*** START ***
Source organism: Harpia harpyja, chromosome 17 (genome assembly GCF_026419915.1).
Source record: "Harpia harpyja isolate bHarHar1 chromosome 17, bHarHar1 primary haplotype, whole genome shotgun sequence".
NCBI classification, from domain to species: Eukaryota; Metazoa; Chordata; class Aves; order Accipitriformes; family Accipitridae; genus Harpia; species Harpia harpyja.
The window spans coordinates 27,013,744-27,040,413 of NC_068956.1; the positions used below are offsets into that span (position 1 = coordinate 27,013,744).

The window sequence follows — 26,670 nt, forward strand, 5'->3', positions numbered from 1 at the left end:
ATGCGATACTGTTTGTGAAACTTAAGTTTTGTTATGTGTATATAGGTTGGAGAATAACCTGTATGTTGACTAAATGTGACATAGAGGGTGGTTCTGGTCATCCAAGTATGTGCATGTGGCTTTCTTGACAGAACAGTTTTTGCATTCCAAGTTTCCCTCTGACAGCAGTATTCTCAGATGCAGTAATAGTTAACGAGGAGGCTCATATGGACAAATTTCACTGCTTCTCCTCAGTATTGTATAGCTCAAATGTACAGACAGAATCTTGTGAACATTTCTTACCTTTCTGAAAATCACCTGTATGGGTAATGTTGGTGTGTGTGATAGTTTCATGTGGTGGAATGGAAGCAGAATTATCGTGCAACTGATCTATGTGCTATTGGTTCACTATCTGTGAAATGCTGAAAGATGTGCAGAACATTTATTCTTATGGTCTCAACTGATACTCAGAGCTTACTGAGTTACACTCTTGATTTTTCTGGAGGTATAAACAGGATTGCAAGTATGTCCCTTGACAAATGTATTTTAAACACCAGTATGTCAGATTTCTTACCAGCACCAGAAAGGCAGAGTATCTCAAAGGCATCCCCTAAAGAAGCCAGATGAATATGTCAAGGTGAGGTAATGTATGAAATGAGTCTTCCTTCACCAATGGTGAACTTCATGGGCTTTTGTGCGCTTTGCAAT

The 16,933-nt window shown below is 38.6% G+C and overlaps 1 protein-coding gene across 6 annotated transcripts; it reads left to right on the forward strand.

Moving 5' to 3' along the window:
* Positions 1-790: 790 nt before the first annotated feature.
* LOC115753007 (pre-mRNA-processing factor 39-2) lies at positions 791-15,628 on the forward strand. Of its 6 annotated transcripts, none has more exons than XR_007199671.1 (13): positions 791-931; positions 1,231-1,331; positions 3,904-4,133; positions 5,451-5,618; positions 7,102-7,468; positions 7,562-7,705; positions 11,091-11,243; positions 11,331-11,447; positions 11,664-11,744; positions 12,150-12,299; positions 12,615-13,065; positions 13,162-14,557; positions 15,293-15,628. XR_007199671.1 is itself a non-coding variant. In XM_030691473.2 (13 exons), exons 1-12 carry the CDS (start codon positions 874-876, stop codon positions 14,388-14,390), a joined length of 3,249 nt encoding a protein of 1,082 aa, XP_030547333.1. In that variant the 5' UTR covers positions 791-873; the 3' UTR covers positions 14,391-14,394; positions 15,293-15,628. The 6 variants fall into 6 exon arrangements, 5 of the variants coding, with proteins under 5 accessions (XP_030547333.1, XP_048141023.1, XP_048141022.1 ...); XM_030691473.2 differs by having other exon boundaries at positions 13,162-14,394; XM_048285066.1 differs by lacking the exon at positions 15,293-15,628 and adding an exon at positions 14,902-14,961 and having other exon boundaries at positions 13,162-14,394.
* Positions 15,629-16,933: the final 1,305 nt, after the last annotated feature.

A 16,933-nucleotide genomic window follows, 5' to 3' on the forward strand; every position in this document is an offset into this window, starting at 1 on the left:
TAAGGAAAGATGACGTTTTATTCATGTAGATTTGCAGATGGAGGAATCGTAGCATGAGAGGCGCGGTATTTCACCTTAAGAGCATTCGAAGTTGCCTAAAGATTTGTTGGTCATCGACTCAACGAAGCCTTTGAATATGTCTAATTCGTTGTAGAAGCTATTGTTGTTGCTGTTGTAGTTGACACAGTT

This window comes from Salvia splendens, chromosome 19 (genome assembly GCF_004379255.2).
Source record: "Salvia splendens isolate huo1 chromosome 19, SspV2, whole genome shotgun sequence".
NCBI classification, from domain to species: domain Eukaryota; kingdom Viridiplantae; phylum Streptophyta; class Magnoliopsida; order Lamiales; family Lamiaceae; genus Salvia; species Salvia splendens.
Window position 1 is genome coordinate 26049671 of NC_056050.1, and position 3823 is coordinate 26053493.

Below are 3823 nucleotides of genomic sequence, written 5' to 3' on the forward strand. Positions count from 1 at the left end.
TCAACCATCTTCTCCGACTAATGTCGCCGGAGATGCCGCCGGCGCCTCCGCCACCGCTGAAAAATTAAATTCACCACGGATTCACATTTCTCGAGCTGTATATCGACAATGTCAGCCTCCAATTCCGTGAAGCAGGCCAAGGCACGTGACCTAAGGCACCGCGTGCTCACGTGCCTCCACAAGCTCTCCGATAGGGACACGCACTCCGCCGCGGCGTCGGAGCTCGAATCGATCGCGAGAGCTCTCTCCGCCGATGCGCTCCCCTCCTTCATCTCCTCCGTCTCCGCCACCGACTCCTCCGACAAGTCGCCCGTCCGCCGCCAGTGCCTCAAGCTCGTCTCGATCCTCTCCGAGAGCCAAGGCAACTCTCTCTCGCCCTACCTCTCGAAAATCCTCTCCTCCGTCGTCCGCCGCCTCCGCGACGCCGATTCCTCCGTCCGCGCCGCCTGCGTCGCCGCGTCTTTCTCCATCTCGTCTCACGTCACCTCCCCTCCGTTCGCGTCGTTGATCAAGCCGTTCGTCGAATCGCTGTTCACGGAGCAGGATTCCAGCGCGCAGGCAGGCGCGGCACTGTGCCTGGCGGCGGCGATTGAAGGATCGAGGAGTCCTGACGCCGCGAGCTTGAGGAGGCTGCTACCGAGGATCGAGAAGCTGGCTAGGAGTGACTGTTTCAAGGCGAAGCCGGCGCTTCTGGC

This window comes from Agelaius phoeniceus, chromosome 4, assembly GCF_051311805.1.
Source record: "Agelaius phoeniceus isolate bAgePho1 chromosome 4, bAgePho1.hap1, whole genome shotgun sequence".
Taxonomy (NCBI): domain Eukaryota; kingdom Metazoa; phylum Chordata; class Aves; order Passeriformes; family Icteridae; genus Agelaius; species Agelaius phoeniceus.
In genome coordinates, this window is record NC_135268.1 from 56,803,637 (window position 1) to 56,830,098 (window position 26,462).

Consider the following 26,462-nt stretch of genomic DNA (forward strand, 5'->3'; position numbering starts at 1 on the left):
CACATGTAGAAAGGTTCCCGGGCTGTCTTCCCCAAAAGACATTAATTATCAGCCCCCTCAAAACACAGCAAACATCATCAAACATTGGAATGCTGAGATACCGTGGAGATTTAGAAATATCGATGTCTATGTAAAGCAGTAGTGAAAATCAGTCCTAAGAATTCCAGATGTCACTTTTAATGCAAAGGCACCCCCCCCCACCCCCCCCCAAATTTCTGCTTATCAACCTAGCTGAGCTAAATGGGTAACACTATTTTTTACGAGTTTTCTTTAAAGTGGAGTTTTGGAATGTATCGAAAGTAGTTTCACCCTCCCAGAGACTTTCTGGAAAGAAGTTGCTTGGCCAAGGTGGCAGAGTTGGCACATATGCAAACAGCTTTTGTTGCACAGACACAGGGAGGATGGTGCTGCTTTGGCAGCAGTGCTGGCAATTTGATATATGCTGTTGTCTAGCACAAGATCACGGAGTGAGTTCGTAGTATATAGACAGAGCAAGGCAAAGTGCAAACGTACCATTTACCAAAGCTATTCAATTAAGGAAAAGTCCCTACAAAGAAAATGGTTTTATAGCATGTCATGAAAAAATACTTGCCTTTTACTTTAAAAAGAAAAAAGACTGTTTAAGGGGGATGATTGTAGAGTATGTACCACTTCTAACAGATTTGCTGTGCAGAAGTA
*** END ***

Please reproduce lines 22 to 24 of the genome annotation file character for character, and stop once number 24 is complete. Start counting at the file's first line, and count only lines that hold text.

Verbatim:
Taxonomy (NCBI): domain Eukaryota; kingdom Metazoa; phylum Chordata; class Aves; order Passeriformes; family Icteridae; genus Agelaius; species Agelaius phoeniceus.
In genome coordinates, this window is record NC_135268.1 from 56,803,637 (window position 1) to 56,830,098 (window position 26,462).

Consider the following 26,462-nt stretch of genomic DNA (forward strand, 5'->3'; position numbering starts at 1 on the left):